Methodological and Technological issues in Technology Transfer

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2.3.1 Energy-related Research and Development

Energy-related R&D by OECD governments increased dramatically after the 1970 oil price increases, but has decreased steadily in real terms since the early 1980s; in some countries, the decrease has been as great as 75 per cent (IEA, 1997). Total 1995 expenditures were about US$10 billion. The total, however, hides some interesting shifts in the composition of energy R&D. The greatest declines in funding have been in the coal and nuclear sectors, while R&D for energy efficiency and renewable energy technologies has increased; these now form almost 20 per cent of total energy R&D or some US$2 billion. More recent OECD data (OECD, 1999a) suggest that spending on basic research has remained relatively stable, in part because research is seen by the Organisation (and its member governments) as the engine for long term innovation and economic growth.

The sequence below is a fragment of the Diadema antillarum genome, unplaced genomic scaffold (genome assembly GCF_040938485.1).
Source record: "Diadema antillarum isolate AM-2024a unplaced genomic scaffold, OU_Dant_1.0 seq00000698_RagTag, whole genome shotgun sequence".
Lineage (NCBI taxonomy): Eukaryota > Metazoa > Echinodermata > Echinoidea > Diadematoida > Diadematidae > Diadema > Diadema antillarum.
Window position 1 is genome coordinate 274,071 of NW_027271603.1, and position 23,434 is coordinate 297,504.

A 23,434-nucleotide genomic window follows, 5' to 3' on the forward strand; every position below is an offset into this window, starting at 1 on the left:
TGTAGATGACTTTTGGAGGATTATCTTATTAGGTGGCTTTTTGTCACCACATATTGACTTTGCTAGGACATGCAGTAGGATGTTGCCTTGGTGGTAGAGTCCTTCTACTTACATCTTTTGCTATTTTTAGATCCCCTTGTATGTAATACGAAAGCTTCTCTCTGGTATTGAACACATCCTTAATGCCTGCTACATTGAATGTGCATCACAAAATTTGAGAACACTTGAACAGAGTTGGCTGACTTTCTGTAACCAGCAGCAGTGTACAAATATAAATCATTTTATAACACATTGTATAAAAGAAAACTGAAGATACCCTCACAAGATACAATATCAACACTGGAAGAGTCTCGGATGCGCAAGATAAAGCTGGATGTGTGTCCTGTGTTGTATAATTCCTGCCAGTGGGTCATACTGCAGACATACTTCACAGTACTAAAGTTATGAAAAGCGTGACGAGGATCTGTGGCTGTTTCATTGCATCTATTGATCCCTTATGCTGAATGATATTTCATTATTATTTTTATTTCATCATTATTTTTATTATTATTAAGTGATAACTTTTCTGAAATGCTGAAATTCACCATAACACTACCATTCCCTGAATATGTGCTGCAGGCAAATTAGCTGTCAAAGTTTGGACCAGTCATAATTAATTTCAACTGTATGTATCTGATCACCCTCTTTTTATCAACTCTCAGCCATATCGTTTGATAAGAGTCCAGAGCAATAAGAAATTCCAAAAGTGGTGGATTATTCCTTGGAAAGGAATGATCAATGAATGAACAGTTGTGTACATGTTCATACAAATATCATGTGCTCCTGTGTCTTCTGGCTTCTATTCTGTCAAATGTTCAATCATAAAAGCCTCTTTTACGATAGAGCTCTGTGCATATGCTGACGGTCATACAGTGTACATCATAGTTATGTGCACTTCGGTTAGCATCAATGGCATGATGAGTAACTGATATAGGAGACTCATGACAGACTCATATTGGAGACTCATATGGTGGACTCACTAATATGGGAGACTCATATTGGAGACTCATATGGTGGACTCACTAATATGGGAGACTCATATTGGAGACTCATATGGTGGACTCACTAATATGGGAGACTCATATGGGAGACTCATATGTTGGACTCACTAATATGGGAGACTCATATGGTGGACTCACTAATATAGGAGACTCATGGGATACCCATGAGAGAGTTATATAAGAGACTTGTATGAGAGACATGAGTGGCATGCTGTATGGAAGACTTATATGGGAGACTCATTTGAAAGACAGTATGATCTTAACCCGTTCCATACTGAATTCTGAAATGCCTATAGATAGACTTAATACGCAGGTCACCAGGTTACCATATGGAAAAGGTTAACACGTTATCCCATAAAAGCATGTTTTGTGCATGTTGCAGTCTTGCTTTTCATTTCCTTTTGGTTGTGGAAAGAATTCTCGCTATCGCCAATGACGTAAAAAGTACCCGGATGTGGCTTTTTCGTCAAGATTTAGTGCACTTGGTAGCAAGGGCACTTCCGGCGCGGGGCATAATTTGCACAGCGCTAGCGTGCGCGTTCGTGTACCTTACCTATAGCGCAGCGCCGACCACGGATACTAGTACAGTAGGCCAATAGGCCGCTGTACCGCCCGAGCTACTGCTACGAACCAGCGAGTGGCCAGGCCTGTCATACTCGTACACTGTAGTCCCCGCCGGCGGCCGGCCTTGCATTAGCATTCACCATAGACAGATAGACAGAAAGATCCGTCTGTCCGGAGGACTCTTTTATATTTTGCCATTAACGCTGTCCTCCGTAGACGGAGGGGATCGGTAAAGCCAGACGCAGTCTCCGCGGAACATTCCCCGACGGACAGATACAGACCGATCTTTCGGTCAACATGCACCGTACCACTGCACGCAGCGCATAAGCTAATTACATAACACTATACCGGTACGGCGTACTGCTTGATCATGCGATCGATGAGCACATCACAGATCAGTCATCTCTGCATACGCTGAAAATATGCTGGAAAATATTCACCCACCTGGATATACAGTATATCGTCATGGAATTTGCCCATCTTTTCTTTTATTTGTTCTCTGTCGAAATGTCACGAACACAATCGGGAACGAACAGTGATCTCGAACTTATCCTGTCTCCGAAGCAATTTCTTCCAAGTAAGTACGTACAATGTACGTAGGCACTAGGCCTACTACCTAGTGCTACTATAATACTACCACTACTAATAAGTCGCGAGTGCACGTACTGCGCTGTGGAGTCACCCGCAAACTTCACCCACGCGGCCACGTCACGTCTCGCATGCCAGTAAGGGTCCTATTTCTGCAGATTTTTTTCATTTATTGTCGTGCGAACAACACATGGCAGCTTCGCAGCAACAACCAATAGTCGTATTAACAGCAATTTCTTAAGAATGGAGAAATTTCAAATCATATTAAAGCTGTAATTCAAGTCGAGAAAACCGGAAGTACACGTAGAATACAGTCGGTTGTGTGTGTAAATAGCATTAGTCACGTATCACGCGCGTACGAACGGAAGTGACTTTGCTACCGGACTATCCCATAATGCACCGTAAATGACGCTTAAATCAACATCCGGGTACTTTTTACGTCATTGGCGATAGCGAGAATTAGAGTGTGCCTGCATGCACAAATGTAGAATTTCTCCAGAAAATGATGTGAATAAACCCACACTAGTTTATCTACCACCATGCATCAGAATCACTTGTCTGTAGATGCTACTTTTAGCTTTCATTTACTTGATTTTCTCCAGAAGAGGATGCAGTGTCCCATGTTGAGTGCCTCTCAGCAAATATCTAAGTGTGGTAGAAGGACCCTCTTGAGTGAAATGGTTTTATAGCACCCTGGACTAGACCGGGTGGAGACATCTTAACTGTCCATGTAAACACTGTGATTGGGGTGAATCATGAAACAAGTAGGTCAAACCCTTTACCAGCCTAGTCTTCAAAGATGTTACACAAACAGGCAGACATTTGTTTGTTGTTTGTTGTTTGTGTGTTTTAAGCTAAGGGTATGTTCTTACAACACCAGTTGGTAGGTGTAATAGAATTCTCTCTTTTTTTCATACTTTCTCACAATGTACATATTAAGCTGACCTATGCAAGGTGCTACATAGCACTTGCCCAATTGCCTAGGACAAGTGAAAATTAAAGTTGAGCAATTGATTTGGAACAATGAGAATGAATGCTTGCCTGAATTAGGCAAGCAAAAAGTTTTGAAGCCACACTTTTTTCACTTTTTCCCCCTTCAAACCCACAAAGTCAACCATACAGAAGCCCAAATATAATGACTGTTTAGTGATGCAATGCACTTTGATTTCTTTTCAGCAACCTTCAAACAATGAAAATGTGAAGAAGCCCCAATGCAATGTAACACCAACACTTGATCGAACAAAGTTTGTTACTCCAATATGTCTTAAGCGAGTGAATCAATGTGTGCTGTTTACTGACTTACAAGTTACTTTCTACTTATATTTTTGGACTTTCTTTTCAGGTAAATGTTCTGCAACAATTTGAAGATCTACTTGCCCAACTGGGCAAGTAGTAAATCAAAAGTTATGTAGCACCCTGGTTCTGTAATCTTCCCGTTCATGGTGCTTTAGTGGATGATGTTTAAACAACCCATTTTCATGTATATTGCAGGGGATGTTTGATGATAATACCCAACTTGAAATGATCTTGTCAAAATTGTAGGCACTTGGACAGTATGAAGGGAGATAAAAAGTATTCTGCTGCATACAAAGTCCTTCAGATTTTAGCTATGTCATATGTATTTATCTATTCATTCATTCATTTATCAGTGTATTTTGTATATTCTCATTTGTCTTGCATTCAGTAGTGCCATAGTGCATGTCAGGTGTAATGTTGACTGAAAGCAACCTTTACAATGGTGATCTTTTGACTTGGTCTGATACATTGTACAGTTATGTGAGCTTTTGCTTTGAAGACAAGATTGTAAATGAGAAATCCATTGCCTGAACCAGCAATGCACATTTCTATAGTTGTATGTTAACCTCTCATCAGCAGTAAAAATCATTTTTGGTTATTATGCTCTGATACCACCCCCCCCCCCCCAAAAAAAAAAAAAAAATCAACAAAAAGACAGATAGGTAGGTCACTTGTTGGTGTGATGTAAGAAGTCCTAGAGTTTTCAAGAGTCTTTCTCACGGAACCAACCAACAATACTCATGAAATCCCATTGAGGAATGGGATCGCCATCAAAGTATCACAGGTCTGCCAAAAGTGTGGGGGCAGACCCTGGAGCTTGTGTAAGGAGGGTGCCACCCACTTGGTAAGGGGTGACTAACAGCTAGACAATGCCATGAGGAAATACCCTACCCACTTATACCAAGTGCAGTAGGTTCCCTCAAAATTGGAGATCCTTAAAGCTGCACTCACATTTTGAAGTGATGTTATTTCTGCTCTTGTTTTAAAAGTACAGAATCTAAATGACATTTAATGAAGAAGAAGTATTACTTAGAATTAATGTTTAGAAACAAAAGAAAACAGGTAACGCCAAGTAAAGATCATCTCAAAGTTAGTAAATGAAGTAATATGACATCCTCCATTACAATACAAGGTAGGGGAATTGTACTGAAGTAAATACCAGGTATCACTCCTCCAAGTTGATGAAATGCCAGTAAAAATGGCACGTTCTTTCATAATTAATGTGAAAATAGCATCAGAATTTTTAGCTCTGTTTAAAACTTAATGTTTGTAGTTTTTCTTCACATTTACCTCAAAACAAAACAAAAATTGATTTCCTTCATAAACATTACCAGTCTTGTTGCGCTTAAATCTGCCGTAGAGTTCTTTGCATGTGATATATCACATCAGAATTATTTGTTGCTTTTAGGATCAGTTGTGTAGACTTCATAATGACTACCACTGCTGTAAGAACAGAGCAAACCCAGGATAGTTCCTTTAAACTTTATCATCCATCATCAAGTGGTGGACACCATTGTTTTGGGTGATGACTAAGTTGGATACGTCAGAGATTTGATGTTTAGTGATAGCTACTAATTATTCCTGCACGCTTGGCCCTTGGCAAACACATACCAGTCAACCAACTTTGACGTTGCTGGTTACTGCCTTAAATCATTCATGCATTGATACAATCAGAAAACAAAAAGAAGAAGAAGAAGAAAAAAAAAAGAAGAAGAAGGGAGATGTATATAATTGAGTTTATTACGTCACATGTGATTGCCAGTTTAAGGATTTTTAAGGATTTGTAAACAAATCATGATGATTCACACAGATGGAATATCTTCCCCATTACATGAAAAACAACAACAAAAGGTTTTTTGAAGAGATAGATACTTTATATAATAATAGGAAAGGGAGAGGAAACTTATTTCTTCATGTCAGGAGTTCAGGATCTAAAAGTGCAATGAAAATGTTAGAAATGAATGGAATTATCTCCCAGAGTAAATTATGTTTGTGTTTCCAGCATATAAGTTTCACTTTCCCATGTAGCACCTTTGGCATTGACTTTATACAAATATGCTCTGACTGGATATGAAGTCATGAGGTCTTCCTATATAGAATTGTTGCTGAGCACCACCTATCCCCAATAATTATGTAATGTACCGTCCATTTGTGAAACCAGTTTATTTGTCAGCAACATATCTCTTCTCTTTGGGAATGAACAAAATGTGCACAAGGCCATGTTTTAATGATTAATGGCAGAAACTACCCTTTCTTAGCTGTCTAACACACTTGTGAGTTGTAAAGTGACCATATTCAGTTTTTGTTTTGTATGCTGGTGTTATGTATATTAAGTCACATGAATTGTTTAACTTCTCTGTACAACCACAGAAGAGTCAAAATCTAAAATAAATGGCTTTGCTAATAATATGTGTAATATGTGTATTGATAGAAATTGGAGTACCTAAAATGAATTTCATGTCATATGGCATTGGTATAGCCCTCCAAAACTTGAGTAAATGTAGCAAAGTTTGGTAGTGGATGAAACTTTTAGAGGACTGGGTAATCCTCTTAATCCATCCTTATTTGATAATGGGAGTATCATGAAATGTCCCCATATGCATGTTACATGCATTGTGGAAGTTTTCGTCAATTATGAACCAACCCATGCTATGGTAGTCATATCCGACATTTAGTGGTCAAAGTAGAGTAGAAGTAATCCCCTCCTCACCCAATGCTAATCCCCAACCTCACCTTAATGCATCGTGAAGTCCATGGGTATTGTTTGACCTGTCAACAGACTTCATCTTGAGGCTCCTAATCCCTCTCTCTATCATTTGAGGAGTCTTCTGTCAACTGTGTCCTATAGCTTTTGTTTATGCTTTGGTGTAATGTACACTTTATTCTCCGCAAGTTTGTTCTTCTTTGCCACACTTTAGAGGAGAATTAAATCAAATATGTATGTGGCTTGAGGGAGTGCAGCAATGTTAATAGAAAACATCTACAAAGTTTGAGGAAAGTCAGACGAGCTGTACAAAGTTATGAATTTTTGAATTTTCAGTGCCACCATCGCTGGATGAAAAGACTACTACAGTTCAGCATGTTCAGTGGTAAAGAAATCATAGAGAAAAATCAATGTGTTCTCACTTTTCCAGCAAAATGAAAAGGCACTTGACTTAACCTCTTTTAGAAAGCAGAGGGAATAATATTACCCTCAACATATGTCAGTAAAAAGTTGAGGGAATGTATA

Overall there has been a shift in emphasis from longer-term technology options to meeting shorter-term needs (IEA, 1997), partly the result of increasing industrial competition and liberalisation in the utility industry. IEA (1999) notes that "many of the most promising technologies to achieve large reductions in carbon and emissions intensity require considerable applied R&D before they are commercially feasible. There are still others that are only at the conceptual stage but can be developed with further research."

The IEA has noted that statistics on energy technology R&D funding and deployment are weak, particularly for activities in the private sector. Most governments do not collect detailed information on private sector energy R&D (IEA, 1997), and the rates of deployment of new energy technology, for example, are the subject of "very rough and unsystematic estimates, if indeed they are measured at all" (IEA, 1997). The organisation notes that "…better information on the nature and level of private-sector efforts could help Member countries target their energy R&D and technology investments and programmes more advantageously; but such information is often considered sensitive or proprietary".

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